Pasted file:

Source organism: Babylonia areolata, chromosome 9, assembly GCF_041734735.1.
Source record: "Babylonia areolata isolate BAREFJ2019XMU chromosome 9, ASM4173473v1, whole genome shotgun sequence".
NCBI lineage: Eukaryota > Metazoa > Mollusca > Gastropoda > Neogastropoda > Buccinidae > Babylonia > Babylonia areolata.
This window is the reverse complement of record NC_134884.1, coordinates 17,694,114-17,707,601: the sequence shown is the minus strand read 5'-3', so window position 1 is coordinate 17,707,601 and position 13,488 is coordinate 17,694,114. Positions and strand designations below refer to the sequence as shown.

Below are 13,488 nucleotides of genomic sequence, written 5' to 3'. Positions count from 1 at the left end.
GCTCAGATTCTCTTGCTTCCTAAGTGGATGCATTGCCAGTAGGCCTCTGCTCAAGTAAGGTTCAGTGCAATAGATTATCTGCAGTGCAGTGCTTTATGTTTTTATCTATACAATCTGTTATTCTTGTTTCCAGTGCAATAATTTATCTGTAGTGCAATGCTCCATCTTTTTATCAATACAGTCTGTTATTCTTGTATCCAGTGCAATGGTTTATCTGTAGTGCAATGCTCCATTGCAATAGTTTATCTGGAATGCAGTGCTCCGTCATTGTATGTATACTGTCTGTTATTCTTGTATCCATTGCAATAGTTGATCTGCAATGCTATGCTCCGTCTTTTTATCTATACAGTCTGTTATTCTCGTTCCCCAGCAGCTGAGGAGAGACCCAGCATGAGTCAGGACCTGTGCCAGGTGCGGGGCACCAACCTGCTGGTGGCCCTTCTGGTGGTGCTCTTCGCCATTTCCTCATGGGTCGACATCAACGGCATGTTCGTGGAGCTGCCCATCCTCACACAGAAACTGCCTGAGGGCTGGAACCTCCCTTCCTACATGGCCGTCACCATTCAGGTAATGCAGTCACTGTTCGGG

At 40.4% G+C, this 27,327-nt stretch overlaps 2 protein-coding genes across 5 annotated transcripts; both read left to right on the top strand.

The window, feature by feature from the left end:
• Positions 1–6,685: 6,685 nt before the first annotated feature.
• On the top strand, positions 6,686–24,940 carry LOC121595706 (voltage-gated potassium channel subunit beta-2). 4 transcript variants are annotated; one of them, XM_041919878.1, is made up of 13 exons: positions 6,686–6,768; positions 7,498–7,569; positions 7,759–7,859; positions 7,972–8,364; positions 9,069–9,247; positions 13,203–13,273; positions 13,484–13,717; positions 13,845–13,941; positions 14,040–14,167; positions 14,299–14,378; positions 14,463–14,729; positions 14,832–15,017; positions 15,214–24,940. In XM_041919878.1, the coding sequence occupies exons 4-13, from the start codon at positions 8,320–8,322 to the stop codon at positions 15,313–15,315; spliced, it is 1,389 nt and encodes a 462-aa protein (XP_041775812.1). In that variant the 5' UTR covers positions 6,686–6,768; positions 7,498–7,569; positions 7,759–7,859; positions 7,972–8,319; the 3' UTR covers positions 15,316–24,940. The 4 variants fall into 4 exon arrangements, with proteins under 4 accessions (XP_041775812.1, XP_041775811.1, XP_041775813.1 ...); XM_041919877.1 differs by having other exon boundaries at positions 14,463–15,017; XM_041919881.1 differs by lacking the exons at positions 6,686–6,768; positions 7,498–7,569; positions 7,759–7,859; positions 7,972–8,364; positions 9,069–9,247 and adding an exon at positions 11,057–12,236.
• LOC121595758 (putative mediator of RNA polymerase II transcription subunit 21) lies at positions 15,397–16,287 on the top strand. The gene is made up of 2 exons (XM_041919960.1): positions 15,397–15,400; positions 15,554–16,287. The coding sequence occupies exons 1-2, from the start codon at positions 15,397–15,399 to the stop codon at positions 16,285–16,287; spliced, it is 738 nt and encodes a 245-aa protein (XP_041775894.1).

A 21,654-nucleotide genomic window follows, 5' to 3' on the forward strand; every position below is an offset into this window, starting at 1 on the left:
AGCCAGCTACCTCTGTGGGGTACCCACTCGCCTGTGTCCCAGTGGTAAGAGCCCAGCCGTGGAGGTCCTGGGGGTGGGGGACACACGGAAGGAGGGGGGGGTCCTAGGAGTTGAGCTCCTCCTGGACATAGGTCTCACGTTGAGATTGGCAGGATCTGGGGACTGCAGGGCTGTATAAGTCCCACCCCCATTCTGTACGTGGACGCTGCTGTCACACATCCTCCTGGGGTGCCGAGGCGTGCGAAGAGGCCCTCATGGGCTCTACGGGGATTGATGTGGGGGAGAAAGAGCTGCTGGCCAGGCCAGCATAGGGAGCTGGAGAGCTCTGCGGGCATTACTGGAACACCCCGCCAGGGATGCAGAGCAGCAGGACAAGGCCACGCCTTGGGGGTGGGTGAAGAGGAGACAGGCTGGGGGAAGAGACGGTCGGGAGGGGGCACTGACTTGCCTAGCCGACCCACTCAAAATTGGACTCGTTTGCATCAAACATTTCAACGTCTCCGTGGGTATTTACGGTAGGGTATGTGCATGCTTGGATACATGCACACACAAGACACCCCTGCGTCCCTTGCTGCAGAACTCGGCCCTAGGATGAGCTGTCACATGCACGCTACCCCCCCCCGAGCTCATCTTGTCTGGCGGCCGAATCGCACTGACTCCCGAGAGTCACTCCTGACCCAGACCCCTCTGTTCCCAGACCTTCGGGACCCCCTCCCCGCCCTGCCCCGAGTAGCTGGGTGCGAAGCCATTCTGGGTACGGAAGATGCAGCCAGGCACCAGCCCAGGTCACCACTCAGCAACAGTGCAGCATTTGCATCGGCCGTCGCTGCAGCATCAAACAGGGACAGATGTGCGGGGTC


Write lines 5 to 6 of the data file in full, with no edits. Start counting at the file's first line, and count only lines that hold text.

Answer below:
Below are 13,488 nucleotides of genomic sequence, written 5' to 3'. Positions count from 1 at the left end.
GCTCAGATTCTCTTGCTTCCTAAGTGGATGCATTGCCAGTAGGCCTCTGCTCAAGTAAGGTTCAGTGCAATAGATTATCTGCAGTGCAGTGCTTTATGTTTTTATCTATACAATCTGTTATTCTTGTTTCCAGTGCAATAATTTATCTGTAGTGCAATGCTCCATCTTTTTATCAATACAGTCTGTTATTCTTGTATCCAGTGCAATGGTTTATCTGTAGTGCAATGCTCCATTGCAATAGTTTATCTGGAATGCAGTGCTCCGTCATTGTATGTATACTGTCTGTTATTCTTGTATCCATTGCAATAGTTGATCTGCAATGCTATGCTCCGTCTTTTTATCTATACAGTCTGTTATTCTCGTTCCCCAGCAGCTGAGGAGAGACCCAGCATGAGTCAGGACCTGTGCCAGGTGCGGGGCACCAACCTGCTGGTGGCCCTTCTGGTGGTGCTCTTCGCCATTTCCTCATGGGTCGACATCAACGGCATGTTCGTGGAGCTGCCCATCCTCACACAGAAACTGCCTGAGGGCTGGAACCTCCCTTCCTACATGGCCGTCACCATTCAGGTAATGCAGTCACTGTTCGGG